The weight of sorrow

Like everyone else, certain songs, smells, movies, TV shows, names, foods, streets, and people  trigger painful memories for me. Sometimes the sadness seems too much to bear.

I realize it is a part of human experience; there is nothing special about my pain. Still, when I am stuck in an elevator listening to my ex’s favorite song, keeping a detached expression on my face when I want to drop to my knees and weep, the sadness seems more intense than any joy.

Am I being melodramatic? Or does the weight of sorrow truly fall heavier on our lives?

My niece, a believer in the power of positive thinking, says, “Maybe it just seems worse when you’re going through a bad time because you just don’t want to be going through it.”

Good point. Resistance causes drag, slows things down. Simple physics.

I started playing music that reminded me of a time in my life when I thought I had it nailed, thought love would cradle me forever. Sometimes I didn’t last more than a CD or two. Other days, I’d grit my teeth and get through it. After a while, I found the music began to weave a tapestry in the background and my focus on the task strengthened.

Then, I heard a new song by a new artist that seemed aimed directly at me, at triggering those painful memories. The weight again brought me to my knees. The pain of my breakup with the man I thought I would grow old with hit me as if it were yesterday.

I don’t want him back. My pragmatic personality always wins out. He would never be someone I could trust, his words belied his actions. No, it wasn’t him I missed. It was the dream of him, of our lives together. I regretted what could have been, what I had believed was true. In fact, it doesn’t matter what did or didn’t happen to me. The sorrow is as real, and heavy, as a blacksmith’s anvil.

Is it possible to forge something strong and permanent from such a massive burden? I thought my emotional muscles would be stronger by now. Life doesn’t seem to work that way. Sorrow grows, like an oak, slowly but inexorably into a great and solid organism.

I stopped eating meat after watching videos of the casual, rampant cruelty in the corporate farming industry. Grown men kicking and stomping animals because they couldn’t defend themselves.  The animals simply had to endure. I imagined being caged inside my tiny bathroom. For the rest of my life, with random people coming by to torture me at will. Anger welled inside me along with the dreadful knowledge that there was nothing I could do.  I cried for the caged creatures and the humans who don’t care.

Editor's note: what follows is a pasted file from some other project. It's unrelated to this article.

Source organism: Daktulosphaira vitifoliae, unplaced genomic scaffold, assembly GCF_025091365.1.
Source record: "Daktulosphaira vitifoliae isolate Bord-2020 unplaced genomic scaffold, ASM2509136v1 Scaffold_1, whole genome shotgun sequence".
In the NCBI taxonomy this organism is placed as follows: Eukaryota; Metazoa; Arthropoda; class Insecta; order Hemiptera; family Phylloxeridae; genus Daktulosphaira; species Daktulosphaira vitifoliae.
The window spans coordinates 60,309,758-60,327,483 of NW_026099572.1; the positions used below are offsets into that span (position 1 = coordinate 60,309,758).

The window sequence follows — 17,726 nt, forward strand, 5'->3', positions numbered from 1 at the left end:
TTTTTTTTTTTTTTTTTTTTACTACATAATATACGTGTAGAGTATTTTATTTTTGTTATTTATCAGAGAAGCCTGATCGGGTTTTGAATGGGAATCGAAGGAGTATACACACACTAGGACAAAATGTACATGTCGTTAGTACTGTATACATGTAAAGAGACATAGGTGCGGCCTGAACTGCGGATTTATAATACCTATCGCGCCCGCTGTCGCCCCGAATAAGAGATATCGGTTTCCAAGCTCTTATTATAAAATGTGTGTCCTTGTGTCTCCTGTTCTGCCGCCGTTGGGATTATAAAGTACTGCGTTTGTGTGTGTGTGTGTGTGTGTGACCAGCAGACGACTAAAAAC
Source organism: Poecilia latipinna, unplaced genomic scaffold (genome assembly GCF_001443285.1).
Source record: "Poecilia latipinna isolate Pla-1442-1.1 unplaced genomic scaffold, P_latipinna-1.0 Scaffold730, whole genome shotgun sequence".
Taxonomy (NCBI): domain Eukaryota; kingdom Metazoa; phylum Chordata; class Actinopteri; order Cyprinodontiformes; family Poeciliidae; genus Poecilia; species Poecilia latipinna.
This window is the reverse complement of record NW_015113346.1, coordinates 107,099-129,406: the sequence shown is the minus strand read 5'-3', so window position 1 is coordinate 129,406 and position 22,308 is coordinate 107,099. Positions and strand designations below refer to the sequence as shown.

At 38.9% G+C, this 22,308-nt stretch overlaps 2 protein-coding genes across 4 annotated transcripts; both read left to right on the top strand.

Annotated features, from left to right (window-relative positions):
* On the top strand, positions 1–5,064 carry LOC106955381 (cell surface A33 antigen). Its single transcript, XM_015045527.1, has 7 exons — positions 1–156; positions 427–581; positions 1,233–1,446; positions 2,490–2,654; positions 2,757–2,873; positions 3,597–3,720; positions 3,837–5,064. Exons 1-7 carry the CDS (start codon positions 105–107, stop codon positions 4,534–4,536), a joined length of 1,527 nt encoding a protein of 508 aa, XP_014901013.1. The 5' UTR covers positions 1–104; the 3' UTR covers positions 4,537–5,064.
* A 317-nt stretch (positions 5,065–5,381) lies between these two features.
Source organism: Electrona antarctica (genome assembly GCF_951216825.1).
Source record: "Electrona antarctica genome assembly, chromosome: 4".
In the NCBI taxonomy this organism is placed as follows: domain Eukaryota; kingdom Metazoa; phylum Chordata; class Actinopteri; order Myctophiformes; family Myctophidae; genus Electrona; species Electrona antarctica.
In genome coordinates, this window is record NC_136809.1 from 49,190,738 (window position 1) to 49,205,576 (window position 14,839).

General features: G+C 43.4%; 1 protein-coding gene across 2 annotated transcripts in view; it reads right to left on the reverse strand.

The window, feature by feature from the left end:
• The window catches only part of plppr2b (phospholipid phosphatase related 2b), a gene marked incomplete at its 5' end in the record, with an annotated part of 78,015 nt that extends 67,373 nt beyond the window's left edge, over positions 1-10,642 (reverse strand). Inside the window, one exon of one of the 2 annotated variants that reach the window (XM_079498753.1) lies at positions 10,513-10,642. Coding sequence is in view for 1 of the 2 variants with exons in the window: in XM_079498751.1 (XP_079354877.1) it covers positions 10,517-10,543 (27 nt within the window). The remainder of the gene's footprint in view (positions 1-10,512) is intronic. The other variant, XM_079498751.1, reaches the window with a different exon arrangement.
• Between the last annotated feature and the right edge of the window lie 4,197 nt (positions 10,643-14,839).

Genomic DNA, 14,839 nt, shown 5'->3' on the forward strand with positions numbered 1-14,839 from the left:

Maybe that is what adds to the weight of my own sorrow. It isn’t just what I lost, the missed opportunities and regrets. It is about the day-to-day sadness of casual cruelty. I know that it is part of the fabric of life and there is so little I can do. I don’t support the industry, lend my support to promoting awareness, and stop it when I can.

Maybe because of the lightness of joy, the ethereal quality of happiness, the weight of sorrow is what grounds us.


5 responses to “The weight of sorrow

  1. Kathy,
    With an understanding heart, I appreciate your words, greatly.

  2. Thanks for reading. I could edit more, but it seemed important to get the thoughts down. Part of my decisions before I leave for the Trail is regular posting on this blog.
    Please write when you get a chance. I think of you so often-and all the ways you helped me. Thank you.

  3. A fine and deeply moving post, Katie.

    We also mysticize past men…lovers. We know in our rational minds that they were bad, rotten, liars, etc…but still we go there. I think, having done this….that we have to draw ourselves up and face what we know about these rotters: they were, are and probably always will be such. They were not good for us, in fact, they took too much out of ourselves and now what are we left with?

    We are left with PLENTY! We need to mentally kick ass, Katie, especially get over our sentimental attachment to something that never really existed for us. We can do better. So much better. Why give any more energy to these jackasses? You know me, and you also know where I got stuck. I know this of you, too.

    These folk in our lives are stumbling blocks because we make myths of them…or what could have been…knowing how empty and hurting our lives were at the ‘best of times’.

    The Trail will give you some perspective, Katie. Every day should as you journey farther and farther away from that particular toxin. It took me three years now, but I’m winning. You will too.



  4. Kicking ass and taking names! I am looking forward to seeing you before I head out for the great Appalachian Trail.

  5. And I, you, sweetie.


Leave a Reply

Please log in using one of these methods to post your comment: Logo

You are commenting using your account. Log Out /  Change )

Twitter picture

You are commenting using your Twitter account. Log Out /  Change )

Facebook photo

You are commenting using your Facebook account. Log Out /  Change )

Connecting to %s